So far, much of the outreach has focused on building awareness of EB-5 programs, which weren’t well-known in Latin America until recently, says Caceres. “Awareness is key,” he says. “You can’t grow a market without awareness, and there’s no existing agent network in these countries.” Agents and brokers have had to develop relationships not just with investors, but also with lawyers, tax specialists, and wealth-management consultants in the region. “It’s a lot of hard work, but it’s paid off quite substantially,” Caceres adds.
It’s true that relationship-building is critical for EB-5 professionals looking to Latin American markets, says Rodrigo Azpúrua, the Venezuelan-born CEO of Riviera Point Development Group, a south Florida EB-5 developer. “South America is about people,” Azpúrua says. “Building that relationship and word-of-mouth is the key to growing the business.”
Doing so can be tricky, though, especially given the sheer size of the Latin American market. “They’re coming from the south in Argentina to all the way up north in Mexico,” Azpúrua says. “That’s a very large territory to cover.”
Each country has its own regulatory regime, too, which can make it difficult for EB-5 professionals to document the origin of investors’ funds, comply with local tax codes, and navigate varying currency-exchange rules. “Each country is a different challenge,” Azpúrua says.
FOCUSING ON LATIN AMERICANS LIVING IN THE STATES
Such concerns are leading some EB-5 developers to focus on pitching their projects to Latin Americans already living in the US on temporary visas, Caceres says. Some 70 percent of Venezuelans who seek EB-5 visas do so through adjustment of status rather than consular processing, and around 60 percent of Brazilians do the same, he points out. “That’s a massive market of qualified investors already here legally who aren’t aware of EB-5,” he says.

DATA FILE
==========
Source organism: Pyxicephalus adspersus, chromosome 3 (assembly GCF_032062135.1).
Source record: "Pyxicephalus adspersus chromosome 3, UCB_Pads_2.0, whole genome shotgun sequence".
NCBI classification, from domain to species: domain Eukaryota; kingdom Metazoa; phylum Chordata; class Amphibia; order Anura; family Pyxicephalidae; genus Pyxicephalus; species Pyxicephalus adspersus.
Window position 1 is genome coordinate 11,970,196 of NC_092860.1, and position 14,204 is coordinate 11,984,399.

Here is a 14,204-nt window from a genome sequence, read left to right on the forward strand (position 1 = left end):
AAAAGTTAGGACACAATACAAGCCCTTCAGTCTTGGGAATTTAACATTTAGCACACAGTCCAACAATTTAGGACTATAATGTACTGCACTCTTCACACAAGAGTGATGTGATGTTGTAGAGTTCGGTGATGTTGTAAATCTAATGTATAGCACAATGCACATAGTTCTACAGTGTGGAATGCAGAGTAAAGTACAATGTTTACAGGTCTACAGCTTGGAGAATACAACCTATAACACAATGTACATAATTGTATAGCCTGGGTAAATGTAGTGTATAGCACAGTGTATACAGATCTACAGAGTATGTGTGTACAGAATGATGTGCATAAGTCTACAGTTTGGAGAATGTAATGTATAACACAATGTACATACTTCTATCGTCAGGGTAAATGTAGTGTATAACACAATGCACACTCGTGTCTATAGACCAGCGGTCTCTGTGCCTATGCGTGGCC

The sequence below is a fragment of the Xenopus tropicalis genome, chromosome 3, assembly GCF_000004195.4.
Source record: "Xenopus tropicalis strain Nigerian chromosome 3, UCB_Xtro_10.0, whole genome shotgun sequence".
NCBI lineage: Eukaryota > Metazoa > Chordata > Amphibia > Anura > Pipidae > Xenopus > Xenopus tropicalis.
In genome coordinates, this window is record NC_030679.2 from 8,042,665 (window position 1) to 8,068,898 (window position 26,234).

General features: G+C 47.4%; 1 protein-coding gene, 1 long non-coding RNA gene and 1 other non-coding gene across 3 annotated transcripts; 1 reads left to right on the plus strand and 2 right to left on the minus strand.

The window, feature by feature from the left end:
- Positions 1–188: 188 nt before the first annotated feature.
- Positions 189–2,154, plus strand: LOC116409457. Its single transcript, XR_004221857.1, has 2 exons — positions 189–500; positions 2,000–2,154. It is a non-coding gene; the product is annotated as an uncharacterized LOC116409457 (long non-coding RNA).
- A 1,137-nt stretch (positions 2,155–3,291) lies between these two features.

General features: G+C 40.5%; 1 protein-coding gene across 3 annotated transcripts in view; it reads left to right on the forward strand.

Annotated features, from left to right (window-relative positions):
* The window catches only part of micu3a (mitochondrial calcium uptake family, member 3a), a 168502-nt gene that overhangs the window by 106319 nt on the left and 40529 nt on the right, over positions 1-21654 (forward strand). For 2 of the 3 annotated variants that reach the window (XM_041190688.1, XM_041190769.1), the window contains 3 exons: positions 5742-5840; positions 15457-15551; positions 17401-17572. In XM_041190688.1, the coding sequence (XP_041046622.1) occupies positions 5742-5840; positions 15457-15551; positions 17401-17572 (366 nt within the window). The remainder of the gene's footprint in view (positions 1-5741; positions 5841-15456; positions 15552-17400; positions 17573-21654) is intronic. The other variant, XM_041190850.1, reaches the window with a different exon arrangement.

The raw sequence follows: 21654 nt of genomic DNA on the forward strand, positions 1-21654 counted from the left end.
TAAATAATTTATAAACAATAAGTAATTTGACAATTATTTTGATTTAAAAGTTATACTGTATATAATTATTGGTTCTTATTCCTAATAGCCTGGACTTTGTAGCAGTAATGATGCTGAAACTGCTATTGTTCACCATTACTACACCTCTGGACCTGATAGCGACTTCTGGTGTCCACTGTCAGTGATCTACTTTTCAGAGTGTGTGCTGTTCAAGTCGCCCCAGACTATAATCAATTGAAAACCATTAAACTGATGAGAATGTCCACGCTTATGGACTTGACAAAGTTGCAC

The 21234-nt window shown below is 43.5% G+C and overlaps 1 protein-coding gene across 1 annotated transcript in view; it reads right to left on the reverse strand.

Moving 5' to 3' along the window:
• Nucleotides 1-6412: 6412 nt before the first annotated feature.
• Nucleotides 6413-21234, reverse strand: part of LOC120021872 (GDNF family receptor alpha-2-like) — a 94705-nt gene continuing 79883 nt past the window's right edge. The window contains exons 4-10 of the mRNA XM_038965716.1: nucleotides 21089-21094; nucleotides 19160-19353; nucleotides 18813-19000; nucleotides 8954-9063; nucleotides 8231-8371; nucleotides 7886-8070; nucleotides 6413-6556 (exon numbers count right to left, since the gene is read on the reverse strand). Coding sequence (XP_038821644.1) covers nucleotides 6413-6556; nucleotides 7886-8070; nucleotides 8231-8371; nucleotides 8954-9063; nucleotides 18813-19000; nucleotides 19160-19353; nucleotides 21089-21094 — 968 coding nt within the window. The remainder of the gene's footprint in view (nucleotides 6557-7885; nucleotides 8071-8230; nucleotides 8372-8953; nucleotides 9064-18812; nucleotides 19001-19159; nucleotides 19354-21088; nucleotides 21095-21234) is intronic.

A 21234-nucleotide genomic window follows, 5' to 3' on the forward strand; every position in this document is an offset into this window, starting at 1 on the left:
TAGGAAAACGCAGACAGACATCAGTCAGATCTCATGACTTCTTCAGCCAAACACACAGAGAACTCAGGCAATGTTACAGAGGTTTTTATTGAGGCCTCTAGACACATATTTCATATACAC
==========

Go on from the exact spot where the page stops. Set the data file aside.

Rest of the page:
Latin Americans already in the US are a prime market for EB-5 developers, agrees Slater. The election of President Trump sparked “a very high immediate spike” in interest in EB-5 from US-based Latin Americans, he notes, amidst concerns over future US immigration policy. “People who were in this country on other visas said to themselves, there’s uncertainty here about what’s going to happen, we want to find something that’s more secure,” he explains.
Whether it’s for Latin Americans already in the U.S., or for prospective investors still based in their home country, it’s important for developers to create projects that serve the specific needs of Latin American investors, Azpúrua says. Real estate is an especially popular choice for Latin American EB-5 investors, who prefer fairly small projects that they can understand and see the physical presence of, he explains.
“In South America, there’s a large real estate tradition. They believe in bricks and land,” he says.
Another thing to bear in mind, says Caceres, is that unlike Indian investors, Latin Americans don’t have much appetite for direct EB-5 investments. “They’re coming here to start a new life, but they don’t want to flip burgers in a franchise shop,” he says.
Instead, Caceres says, Latin Americans are looking for stable, regional-center mediated projects, he says, chiefly in Florida, but also in regions such as New York, Texas, and California. “They view the US as a country of immense opportunity, so they’re very receptive to US projects,” he says.